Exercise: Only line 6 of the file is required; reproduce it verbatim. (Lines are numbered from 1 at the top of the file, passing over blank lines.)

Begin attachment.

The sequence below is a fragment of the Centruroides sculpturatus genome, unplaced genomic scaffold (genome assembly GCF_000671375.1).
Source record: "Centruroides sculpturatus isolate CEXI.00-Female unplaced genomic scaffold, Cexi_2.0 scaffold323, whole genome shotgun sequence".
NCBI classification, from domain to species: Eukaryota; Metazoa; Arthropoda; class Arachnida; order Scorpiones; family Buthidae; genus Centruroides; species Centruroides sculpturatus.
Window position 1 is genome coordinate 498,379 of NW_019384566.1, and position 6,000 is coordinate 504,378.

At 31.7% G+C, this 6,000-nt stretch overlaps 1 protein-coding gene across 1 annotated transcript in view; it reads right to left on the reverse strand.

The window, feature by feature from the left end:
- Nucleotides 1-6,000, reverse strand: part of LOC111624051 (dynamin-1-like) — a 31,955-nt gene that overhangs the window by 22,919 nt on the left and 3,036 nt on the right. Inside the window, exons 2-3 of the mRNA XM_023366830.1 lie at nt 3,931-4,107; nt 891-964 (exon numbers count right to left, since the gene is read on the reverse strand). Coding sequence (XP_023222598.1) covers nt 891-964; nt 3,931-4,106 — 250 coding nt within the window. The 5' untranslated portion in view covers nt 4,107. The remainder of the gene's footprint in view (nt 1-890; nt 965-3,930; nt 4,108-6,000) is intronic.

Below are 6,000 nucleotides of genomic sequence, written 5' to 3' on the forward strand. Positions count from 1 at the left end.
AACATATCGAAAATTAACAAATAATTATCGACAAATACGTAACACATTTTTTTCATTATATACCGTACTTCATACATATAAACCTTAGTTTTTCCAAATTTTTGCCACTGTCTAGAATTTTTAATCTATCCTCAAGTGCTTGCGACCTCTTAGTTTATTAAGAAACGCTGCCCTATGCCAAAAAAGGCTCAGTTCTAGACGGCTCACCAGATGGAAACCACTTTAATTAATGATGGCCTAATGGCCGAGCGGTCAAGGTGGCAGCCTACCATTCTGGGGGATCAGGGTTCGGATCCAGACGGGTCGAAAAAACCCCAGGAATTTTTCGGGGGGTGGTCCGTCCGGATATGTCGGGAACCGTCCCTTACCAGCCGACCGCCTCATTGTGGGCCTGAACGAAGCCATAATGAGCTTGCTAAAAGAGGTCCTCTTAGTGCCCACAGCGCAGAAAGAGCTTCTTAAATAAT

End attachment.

The window, feature by feature from the left end: